Quantifying Nitrogen Fixation and Nitrous Oxide Emissions in Global Natural Terrestrial Ecosystems Using Trait-Based Biogeochemistry Models
Nitrous oxide (N2O) contributes to the global climate system and is the third most important greenhouse gas. It is also one of the largest ozone-depleting substances emitted from the biosphere, with great influences on the atmosphere. Therefore, it is important to quantify its emissions from soils in natural terrestrial ecosystems. This dissertation research quantifies N2O emissions from the global natural ecosystems by explicitly considering the influence of soil microbial activities. This dissertation consists of three studies. I first develop a N2O emission model based on an extant process-based biogeochemistry model, the Terrestrial Ecosystem Model, to estimate soil N2O emissions in Northern Eurasia for the latter half of the 20th century and the 21st century. Results show a slight decreasing trend for the regional N2O emissions in the latter half of the 20th century, and contrasting trends for the 21st century under two climate scenarios. In the second study, I improve the model by incorporating the detailed microbial physiological processes of nitrification. The global total soil emissions were estimated to be 8.7 Tg N yr-1, which generally agreed with other previous estimates. Tropical forests are a major emitter, accounting for 42% of the global emissions. Global sensitivity analysis indicated that the model was more sensitive to temperature and precipitation, and less sensitive to soil organic carbon and nitrogen contents. Compared to our precious model without considering the detailed microbial activities, the new model shows more variations in response to seasonal changes of climate. Following this study, biological nitrogen fixation (BNF) is incorporated into N cycling and coupled with TEM. The model is then extrapolated to global terrestrial ecosystems to estimate BNF and its influence on soil N2O emissions. Our regional simulations indicated that tropical forests have the highest N2 fixation rate among all vegetation types, and decreased in northern high latitudes. A sensitivity analysis indicated that air temperature was the most important factor dominating BNF. Soil nitrogen content was also a key factor, directly limiting N fixation. The total nitrogen fixation from the global terrestrial ecosystems was estimated to be 61.5 Tg N yr-1 with a range of 19.8 - 107.9 Tg N yr-1. Our estimation was relatively lower compared to earlier published studies, but comparable to more recent findings using various approaches.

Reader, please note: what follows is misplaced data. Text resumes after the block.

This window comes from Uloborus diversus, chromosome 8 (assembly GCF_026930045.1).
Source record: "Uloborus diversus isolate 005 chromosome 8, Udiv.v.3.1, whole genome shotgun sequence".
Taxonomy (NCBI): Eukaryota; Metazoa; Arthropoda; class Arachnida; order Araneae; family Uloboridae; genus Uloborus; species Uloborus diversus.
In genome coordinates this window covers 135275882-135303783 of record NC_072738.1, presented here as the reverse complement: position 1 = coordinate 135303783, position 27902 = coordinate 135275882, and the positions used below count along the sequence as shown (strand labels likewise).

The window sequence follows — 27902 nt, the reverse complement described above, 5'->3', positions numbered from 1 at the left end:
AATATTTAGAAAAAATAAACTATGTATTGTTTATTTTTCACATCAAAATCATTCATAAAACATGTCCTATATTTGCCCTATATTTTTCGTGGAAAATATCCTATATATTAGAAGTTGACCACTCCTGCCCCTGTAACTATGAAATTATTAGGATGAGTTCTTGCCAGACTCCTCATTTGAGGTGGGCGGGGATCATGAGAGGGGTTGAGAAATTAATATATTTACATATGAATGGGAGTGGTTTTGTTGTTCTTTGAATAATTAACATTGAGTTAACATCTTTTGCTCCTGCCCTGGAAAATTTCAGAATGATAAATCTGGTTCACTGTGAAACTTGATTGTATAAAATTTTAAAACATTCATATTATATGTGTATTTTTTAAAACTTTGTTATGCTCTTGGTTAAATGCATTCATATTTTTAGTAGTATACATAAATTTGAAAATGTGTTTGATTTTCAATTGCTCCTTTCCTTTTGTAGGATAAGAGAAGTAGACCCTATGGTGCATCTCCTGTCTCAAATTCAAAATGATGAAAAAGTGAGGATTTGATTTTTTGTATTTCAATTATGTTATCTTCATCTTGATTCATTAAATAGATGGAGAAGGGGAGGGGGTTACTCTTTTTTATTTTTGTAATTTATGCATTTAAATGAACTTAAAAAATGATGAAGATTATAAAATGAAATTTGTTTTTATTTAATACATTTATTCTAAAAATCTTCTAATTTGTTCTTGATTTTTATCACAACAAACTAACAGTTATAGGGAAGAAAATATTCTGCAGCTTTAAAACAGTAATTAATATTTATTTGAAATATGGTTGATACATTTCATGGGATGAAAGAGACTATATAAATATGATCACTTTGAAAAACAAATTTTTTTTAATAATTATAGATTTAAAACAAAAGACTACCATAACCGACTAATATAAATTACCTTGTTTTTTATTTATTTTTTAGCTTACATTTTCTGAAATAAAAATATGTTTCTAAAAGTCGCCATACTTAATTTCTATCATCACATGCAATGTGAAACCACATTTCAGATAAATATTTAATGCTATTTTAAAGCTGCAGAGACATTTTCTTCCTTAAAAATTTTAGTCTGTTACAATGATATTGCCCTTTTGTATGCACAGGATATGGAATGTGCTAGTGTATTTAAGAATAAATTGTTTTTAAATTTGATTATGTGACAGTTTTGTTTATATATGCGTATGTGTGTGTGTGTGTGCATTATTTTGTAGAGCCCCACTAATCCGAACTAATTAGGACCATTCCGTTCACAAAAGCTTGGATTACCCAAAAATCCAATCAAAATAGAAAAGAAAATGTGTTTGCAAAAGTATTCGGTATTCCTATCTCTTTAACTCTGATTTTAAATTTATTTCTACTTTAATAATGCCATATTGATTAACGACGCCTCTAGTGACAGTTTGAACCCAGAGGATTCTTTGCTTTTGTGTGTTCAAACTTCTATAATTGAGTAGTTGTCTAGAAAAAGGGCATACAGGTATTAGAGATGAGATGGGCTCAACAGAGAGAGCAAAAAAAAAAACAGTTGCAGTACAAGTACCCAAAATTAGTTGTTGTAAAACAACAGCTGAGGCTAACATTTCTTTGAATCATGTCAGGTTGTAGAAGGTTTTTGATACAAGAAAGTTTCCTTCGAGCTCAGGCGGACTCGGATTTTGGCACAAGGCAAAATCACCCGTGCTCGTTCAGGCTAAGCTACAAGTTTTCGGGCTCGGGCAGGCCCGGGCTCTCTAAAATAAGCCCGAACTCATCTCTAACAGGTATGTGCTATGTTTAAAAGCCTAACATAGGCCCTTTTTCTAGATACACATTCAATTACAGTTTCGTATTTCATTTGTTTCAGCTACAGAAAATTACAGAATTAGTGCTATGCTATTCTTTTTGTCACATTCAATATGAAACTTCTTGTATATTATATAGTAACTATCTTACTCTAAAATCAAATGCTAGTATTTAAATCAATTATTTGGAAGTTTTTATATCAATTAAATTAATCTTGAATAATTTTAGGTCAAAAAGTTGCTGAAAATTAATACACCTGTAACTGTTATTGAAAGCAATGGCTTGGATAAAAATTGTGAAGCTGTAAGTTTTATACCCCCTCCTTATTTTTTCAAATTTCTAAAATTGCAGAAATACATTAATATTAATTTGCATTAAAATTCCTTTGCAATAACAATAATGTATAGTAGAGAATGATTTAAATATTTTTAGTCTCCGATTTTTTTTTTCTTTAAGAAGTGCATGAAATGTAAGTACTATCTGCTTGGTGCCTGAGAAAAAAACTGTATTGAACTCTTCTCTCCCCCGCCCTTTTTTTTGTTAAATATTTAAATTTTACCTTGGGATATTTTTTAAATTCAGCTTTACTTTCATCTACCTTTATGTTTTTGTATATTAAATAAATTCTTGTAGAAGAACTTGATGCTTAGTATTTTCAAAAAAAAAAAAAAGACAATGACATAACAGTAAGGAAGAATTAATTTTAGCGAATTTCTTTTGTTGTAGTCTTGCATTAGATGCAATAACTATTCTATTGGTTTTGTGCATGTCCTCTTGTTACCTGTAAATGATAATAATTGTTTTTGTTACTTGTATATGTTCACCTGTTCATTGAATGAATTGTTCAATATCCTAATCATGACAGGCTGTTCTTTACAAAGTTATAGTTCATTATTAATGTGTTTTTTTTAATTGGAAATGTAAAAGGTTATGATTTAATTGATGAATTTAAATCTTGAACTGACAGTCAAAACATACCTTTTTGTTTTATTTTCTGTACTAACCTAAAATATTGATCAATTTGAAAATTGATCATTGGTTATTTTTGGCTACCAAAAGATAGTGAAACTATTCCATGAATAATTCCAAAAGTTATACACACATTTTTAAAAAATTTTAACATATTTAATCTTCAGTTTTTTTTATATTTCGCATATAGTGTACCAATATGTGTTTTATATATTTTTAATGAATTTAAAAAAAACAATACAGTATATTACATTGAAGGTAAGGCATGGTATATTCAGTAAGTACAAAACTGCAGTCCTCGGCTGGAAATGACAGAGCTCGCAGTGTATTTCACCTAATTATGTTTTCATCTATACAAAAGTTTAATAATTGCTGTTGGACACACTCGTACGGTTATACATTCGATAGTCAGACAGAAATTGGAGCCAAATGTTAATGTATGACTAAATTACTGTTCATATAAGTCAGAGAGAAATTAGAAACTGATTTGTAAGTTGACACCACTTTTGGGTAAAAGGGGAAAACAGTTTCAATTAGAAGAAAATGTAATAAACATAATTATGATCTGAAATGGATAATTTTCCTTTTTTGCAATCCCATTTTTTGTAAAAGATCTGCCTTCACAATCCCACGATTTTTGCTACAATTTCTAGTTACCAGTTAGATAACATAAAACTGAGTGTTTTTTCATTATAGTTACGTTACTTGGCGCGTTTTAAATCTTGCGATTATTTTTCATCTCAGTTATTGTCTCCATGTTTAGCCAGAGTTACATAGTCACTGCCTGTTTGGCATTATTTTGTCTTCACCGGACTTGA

Zhuang, Purdue University.
Environmental science|Atmospheric sciences|Biogeochemistry
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